Passenger services from three companies originating south of the Thames will feature on Basilica Fields, viz; the London Brighton and South Coast Railway, the South Eastern Railway, and the London Chatham and Dover Railway. The latter, known as the East Kent Railway until 1859, was empowered under the Metropolitan Extension Act of 1860 to build a line from Beckenham to Herne Hill where a junction took a line north west to Victoria, and another due north towards the then projected Metropolitan Railway at Farringdon Street (then known as Victoria Street). The line to Victoria was complete three years later, and the City line was opened as far as Blackfriars Bridge in June 1864. Within six months the line had crossed the Thames to a temporary station, Ludgate Hill, but the final stretch from there to an end-on junction with the Metropolitan at West Street took considerably longer as it fell foul of inspections by the Board of Trade, and it wasn’t until the beginning of 1866 that all objections were satisfied, and the line opened.

LCDR services from Ludgate Hill to the GNR terminus at Kings Cross and back commenced immediately, and within two days the GNR was itself running trains between the two stations. Eventually the long arm of the LCDR reached into both Middlesex via the GNR and Midland, and Hertfordshire, with services from Victoria or Herne Hill to destinations such as Hatfield, Enfield, Kentish Town, Hendon, and Alexandra Palace.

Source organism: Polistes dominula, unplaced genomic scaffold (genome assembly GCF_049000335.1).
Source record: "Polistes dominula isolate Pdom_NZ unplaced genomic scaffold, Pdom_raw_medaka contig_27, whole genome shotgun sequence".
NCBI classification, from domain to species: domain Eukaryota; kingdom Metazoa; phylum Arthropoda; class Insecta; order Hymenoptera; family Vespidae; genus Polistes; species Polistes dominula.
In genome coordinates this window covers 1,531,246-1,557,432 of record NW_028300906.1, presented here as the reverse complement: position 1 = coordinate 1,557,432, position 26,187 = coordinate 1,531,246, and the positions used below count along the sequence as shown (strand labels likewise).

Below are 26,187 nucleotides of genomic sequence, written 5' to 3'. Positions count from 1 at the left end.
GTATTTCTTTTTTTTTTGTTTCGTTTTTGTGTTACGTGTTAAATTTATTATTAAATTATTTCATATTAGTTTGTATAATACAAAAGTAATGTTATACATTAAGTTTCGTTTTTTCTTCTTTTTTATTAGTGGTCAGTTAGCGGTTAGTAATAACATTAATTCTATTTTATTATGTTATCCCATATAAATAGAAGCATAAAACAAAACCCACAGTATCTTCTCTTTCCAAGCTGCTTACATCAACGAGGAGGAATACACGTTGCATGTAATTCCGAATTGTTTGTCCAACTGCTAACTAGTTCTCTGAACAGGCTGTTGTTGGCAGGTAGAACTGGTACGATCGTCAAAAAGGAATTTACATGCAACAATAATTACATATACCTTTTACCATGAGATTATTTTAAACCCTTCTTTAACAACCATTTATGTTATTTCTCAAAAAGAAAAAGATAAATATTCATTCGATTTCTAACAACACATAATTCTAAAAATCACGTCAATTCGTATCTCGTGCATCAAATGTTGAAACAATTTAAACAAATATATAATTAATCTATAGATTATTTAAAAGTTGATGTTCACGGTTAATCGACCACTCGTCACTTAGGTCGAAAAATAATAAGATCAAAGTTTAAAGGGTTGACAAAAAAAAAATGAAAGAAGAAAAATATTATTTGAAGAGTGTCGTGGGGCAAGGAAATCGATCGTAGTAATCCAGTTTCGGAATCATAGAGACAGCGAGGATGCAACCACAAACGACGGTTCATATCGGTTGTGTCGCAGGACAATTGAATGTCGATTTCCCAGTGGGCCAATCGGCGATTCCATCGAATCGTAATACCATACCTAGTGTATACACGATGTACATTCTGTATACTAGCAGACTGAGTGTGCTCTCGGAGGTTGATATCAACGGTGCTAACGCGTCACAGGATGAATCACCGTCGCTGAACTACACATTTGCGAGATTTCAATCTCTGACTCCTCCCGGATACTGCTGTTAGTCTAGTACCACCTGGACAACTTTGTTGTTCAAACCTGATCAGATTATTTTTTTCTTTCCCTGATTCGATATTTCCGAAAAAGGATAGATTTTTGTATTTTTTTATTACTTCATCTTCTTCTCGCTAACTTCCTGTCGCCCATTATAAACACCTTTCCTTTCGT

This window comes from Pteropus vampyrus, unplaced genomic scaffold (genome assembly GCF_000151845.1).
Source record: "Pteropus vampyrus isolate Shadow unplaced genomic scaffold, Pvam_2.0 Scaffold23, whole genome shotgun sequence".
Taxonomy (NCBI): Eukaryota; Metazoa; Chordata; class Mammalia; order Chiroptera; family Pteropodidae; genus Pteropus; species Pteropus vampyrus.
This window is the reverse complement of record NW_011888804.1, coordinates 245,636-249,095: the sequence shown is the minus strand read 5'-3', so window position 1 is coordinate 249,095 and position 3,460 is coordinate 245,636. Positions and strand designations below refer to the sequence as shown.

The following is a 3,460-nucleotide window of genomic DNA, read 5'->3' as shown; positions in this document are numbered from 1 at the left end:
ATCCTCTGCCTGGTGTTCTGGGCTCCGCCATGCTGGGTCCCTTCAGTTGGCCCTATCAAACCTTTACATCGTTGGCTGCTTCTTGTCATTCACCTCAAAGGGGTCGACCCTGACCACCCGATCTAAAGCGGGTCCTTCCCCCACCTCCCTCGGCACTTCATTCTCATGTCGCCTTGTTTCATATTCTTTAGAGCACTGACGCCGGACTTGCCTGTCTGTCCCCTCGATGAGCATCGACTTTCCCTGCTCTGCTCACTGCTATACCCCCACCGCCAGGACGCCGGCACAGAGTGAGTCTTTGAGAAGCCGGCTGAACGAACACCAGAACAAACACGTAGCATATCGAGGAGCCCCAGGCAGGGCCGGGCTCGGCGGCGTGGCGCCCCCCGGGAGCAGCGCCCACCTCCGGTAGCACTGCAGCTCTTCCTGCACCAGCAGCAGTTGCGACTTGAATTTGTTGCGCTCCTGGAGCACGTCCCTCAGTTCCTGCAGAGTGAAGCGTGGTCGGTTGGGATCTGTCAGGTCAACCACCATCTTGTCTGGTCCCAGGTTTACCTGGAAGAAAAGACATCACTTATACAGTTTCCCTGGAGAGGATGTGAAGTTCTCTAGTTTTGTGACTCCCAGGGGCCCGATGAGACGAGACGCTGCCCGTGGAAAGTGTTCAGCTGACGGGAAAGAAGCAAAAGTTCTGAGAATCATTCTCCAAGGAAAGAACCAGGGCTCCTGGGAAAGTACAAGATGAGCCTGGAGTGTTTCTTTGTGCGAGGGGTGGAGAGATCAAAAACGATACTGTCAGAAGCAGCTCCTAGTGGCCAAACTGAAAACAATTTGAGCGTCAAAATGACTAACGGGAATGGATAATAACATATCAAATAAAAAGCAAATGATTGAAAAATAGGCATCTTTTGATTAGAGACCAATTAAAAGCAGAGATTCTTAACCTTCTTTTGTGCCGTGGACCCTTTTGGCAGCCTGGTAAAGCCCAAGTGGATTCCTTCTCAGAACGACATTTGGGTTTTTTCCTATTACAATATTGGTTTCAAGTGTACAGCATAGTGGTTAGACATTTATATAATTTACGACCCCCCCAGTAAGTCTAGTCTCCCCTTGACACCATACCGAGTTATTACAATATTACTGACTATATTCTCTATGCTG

Key to Basilica Fields, a eastwards spur between Snow Hill and the Great Western Railway’s depot at Smithfield was proposed, to which the BoT objected, due to the safety aspect of the flat crossing between the spur and the outward line from the depot. After much petitioning, the BoT relented, and the spur was eventually sanctioned in 1871, so Moorgate Street became an alternative destination for the Chatham until the Extended Circle was rolled out in the late 1880s, and Basilica Fields became the terminus for Chatham trains.

The RCH Junction diagram from the turn of the century shows the relationship between the Chatham, the Metropolitan and the Widened Lines companies, although as the diagram is dated post-1899, the Chatham line comes under the aegis of the SECR Committee.